Warning Signs

There’s a job posting for a developer that I recently ran across that gave me an idea for doing this blog post. I won’t directly link to it, to protect the poster, but I think it serves as a great example of warning signs you need to watch for when taking a project. Here’s how it begins:

I had previously used someone else to start the project 2 weeks ago and they just cancelled today for no reason at all and had given me nothing to work with.

Not a good start, I ask all my clients with existing websites if they’ve worked with another developer and if so, I’ll ask them why the relationship ended. A developer who drops off the planet with no warning tells me the working relationship between the client and the developer was not great. The client seemed to be blindsided by this, so proper communication while the project was in progress was not in place.

The 1st phase of the project was supposed to be completed by Feb. 4. If you can get the 1st phase done between Feb. 4 to Feb11, I will offer a bonus!! I assume work would need to be started this weekend.

Also a bad sign, the project (an ecommerce site) was expected to take a total of two weeks. This is a very tight timeline (this is likely why the developer quit, they realized they signed up for more than they could handle) even for an experienced team. Instead of returning to the customer to establish a more reasonable timeline, the poster is offering a bonus to the next poor soul! Well, at least they realize that because of the timeline and the urgency of the situation they will have to pay a premium . . .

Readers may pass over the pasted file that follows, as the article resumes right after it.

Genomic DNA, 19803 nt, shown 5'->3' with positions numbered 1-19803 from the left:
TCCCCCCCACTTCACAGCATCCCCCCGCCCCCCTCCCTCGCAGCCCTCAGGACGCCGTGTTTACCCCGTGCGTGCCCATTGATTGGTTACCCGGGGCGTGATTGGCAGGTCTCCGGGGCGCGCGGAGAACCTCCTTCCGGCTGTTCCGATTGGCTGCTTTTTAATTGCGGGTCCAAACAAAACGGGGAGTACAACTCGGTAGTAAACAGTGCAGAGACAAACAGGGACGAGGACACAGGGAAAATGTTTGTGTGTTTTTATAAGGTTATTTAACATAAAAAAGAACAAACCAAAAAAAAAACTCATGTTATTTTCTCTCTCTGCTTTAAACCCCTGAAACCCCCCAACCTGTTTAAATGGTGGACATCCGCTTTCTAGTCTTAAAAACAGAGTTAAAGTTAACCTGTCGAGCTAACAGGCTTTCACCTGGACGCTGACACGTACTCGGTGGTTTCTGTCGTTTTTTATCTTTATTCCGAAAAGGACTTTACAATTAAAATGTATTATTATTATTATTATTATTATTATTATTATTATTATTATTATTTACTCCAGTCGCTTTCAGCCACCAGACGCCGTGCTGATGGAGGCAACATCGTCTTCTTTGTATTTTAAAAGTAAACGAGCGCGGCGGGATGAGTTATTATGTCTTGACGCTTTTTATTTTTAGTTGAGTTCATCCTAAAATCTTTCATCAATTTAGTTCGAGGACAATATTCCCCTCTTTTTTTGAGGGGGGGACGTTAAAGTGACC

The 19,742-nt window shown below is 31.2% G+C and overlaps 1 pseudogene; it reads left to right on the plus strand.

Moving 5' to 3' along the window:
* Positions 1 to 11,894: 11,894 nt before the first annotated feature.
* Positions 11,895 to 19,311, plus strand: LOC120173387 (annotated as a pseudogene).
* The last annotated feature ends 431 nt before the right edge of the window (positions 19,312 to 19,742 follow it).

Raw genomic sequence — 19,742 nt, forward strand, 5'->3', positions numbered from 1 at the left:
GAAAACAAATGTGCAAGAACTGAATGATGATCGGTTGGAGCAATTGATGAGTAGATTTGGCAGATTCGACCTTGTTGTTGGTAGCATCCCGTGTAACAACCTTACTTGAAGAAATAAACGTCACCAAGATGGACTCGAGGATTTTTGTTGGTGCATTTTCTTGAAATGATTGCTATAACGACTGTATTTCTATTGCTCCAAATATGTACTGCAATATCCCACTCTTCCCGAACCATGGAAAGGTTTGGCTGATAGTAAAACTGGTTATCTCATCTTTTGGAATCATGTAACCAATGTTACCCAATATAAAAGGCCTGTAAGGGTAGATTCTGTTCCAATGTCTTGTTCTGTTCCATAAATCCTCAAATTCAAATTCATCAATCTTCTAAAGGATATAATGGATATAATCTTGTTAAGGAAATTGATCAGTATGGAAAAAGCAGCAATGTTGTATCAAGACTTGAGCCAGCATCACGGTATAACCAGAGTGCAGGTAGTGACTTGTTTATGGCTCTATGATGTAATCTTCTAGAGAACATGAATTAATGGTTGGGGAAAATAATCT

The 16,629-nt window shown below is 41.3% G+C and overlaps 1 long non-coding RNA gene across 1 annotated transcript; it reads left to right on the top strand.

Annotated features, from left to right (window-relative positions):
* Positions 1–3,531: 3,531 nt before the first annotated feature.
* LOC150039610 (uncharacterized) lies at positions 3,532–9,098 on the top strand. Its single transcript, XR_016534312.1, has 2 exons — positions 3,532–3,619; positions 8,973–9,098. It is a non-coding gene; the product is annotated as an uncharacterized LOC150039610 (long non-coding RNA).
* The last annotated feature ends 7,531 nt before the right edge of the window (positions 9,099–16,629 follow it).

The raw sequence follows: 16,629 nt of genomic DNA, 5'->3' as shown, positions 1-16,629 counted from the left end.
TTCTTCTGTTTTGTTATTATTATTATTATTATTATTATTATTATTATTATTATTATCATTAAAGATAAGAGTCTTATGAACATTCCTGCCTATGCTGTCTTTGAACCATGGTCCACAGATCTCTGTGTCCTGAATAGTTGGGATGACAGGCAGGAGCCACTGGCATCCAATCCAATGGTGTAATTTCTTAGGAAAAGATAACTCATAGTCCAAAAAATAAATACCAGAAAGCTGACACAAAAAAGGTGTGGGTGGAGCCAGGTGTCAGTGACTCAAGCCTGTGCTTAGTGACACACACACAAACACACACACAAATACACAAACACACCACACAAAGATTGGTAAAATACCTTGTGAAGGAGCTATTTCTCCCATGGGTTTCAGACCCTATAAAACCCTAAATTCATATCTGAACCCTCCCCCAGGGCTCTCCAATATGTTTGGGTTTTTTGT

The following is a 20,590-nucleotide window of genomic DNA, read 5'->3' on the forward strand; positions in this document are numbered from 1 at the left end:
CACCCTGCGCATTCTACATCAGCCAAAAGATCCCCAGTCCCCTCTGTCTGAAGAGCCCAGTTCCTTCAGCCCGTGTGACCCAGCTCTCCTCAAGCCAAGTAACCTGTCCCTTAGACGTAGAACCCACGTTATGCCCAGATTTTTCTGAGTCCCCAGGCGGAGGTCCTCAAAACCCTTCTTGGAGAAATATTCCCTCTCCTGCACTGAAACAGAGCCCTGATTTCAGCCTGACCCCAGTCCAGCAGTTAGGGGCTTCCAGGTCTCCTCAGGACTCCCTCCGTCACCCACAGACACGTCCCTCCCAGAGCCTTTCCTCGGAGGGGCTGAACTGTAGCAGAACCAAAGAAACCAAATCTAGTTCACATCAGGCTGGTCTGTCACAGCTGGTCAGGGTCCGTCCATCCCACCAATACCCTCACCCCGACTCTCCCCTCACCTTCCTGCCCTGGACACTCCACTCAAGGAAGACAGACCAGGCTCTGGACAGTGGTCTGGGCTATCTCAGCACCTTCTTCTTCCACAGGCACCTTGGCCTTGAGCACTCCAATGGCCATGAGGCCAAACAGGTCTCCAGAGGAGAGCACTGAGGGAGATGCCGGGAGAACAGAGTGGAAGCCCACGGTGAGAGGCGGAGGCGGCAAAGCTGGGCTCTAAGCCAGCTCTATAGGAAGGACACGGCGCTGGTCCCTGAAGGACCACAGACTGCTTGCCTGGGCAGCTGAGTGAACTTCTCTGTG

We are a marketing company with many clients so please price out the quote accordingly as we need to mark it up a little. I’m looking for an affordable developer who I can send projects to on a regular basis. My total budget is approx. $3000 so please reply if you are serious about the timeline and budget.

. . . or not

3K for the whole project? Also check out the bait: “if you do a good job with us, we’ll send you more low paying high pressure projects.” Gee! Thanks! I think Paulo Elias said it best

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There’s second phase at the end of the month (Feb 28th), which has a lot of additional requirements and features they want added. I won’t break them down further since at that point I really zoned out.

The thing is, this might be a good project, I’m sure this project is perfect for someone. But after doing this for three years, I’ve developed a kind of gut feeling for projects (or Spidey-sense) that tells me to stay far away

I’ve developed it because I’ve taken projects like this, because when I started I didn’t know any better and because I didn’t have any idea what my time was actually worth.

Your time is the most valuable thing you have, if you commit to a bad project on bad terms, then your time will be spent on a nowhere project when you could have used that time for something else. Remember when you’re meeting with a client for a project, you should be vetting them, watch for the warning signs and run like hell if your spider-sense is tingling!